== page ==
The researchers speculated that this resistance to clothianidin was due to the use of agricultural neonicotinoids, considering the significant usage of neonicotinoids such as imidacloprid and acetamiprid in the agricultural hotspots in Cameroon. However, populations with resistance were still detected in rural sites without obvious evidence of neonicotinoid use, and it was further noted that Culex samples which were collected from breeding sites where resistant An. gambiae larvae thrive were still susceptible to clothianidin. This indicated that the resistance to neonicotinoids can be species-specific and may be just one of many mechanisms underlying the adaptation of insect populations to insecticides (Fouet et. al., 2020). Overall, the study carried out by CRID showed that resistance to the novel insecticide clothianidin is already strong in An. gambiae populations in agricultural areas of Cameroon, where low mortality rates are observed even with high doses of the active ingredient.
Currently, WHO guidelines for clothianidin resistance testing in mosquitos have yet to be established as many technical factors make it difficult to assess clothianidin susceptibility. The study carried out by CRID indicates the possibility of reduced efficacy of clothianidin in some agricultural regions of Sub-Saharan Africa due to pre-existing resistance amongst An. gambiae populations, despite preceding studies indicating complete susceptibility to clothianidin for 16 Anopheles species. This highlights the importance of having a thorough screening process for new insecticides being considered for inclusion in the malaria vector control programmes. WHO has yet to review the study carried out by CRID as it has not been published in a peer-reviewed journal (Makoni, 2020). Despite the resistance detected in the An. gambiae mosquito populations from Yaoundé, clothianidin may still be an important asset in mosquito control as resistance to clothianidin is relatively low compared to resistance to alternative insecticides. However, it remains a great concern as to how long the insecticide will prove to be effective.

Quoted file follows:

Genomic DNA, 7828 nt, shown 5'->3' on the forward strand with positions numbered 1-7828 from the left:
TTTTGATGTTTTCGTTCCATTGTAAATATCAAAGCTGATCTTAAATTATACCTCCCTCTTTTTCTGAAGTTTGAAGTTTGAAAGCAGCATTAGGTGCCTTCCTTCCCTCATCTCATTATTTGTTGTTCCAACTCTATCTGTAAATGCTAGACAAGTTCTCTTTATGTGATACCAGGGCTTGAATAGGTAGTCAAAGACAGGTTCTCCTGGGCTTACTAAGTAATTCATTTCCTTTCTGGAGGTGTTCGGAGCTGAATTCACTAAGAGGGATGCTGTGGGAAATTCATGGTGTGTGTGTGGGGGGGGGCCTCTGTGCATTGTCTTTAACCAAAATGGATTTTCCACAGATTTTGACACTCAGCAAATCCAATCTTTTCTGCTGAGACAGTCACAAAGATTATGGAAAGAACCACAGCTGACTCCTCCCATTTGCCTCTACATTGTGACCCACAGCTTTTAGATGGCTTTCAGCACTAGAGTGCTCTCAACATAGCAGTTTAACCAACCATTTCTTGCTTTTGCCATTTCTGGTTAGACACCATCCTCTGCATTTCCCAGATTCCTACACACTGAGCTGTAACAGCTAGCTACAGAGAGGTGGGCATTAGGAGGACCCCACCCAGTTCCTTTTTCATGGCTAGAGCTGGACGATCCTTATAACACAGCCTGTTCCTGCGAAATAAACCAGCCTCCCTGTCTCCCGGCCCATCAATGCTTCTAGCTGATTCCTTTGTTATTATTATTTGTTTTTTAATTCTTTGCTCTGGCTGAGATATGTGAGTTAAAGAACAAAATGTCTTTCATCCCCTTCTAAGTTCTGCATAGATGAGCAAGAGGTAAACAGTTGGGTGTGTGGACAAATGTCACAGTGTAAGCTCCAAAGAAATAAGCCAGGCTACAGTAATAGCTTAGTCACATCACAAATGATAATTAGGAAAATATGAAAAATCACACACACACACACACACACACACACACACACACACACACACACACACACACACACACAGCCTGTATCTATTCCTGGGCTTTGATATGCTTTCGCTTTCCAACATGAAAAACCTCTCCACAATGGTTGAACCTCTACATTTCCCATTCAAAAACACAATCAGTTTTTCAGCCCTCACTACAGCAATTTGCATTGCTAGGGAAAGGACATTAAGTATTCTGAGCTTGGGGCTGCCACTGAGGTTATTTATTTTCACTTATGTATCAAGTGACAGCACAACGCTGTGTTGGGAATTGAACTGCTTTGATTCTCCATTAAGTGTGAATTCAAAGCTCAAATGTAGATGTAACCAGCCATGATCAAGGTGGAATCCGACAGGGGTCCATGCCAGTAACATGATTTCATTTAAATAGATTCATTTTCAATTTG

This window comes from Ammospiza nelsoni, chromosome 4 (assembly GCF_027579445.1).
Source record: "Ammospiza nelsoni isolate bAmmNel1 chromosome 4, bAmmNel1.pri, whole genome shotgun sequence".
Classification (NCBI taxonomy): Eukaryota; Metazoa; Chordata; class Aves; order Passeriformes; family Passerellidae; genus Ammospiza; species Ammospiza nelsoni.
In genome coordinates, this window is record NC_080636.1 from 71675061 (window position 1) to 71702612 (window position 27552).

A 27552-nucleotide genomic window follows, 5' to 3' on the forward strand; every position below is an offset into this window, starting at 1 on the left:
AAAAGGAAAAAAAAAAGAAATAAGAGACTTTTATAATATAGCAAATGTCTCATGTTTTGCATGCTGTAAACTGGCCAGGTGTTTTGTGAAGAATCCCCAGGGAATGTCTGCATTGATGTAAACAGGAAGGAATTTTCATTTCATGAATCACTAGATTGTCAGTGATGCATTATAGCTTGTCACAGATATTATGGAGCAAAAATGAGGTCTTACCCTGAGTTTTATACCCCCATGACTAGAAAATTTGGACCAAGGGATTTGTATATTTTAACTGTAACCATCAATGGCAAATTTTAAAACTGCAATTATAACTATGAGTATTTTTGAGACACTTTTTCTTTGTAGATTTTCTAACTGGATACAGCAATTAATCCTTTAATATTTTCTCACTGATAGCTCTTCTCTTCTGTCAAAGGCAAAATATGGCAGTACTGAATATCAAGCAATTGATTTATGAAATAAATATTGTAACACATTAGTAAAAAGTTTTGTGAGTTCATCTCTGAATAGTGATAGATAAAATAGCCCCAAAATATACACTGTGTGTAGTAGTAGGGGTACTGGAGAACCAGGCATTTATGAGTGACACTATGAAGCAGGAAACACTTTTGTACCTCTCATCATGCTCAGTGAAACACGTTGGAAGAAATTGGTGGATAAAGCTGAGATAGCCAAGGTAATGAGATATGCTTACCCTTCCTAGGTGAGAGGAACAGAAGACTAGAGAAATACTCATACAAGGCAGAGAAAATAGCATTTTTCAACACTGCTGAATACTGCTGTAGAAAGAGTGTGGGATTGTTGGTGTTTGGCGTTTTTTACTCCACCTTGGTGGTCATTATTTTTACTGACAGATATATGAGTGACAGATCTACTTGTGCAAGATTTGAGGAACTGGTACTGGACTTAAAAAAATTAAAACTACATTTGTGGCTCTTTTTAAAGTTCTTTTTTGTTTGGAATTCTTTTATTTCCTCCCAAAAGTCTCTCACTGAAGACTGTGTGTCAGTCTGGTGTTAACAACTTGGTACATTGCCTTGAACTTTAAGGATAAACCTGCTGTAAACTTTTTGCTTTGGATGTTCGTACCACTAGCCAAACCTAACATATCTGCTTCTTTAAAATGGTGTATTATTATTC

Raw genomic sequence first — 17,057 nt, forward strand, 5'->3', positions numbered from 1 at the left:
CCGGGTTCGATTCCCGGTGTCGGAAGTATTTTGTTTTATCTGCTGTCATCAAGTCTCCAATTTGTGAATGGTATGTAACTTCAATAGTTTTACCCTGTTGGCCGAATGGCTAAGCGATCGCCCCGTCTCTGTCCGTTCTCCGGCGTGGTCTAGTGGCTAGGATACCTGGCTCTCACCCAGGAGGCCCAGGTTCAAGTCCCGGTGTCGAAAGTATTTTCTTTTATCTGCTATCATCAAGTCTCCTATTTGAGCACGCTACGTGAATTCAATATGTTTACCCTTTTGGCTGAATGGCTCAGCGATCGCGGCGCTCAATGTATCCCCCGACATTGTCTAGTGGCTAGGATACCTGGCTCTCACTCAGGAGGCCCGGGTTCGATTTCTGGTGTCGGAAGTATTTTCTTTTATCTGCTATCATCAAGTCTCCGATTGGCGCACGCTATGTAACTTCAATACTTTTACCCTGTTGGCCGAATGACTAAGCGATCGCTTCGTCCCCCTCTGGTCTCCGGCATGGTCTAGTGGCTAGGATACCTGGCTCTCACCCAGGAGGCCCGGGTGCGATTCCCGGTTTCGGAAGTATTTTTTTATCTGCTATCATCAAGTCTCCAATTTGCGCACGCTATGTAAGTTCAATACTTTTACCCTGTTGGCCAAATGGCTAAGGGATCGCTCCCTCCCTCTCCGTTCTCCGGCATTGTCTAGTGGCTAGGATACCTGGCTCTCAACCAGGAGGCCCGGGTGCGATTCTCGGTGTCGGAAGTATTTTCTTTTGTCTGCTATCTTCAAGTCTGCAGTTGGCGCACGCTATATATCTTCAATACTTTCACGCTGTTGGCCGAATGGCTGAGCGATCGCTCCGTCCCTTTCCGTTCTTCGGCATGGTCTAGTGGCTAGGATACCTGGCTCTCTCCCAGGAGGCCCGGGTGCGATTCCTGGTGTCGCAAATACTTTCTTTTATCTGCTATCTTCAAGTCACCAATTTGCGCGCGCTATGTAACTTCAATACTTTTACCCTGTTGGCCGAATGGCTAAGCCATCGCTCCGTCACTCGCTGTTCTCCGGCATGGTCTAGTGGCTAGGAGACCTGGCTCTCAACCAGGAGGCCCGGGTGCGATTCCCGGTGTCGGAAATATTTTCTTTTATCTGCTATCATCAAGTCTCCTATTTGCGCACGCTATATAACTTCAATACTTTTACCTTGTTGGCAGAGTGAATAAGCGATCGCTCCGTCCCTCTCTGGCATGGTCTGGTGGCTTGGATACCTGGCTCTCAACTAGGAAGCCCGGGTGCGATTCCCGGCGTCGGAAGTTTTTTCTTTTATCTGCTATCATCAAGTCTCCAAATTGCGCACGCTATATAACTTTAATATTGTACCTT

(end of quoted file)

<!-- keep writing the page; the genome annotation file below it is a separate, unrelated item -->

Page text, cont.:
Fouet, C., Ayukarah, F.A., Marilene, M.A., Williams, T., Charles, S.W., Colince, K. (2020) Resistance of Anopheles gambiae to the new insecticide clothianidin associated with unrestricted use of agricultural neonicotinoids in Yaoundé, Cameroon. Available from: https://www.biorxiv.org/content/10.1101/2020.08.06.239509v1.full.pdf [Accessed 20th September 2020]
Makoni, M. (2020) Some mosquitos already have resistance to the latest weapon against Malaria. American Association for the Advancement of Science, viewed 19th September 2020, < https://www.sciencemag.org/news/2020/08/some-mosquitoes-already-have-resistance-latest-weapon-against-malaria>
Oxborough, R.M., Seyoum, A., Yihdego, Y., Dabire, R., Gnanguenon, V., Wat, F., et al. (2019) Susceptibility testing of Anopheles malaria vectors with the neonicotinoid insecticide clothianidin; results from 16 African countries, in preparation for indoor residual spraying with new insecticide formulations. Malar. J. BioMed Central. 18. Available from: doi.org/10.1186/s12936-019-2888-6 [Accessed 20th September 2020]
World Health Organisation. (2020) Malaria, viewed 25th September 2020, < https://www.who.int/news-room/fact-sheets/detail/malaria>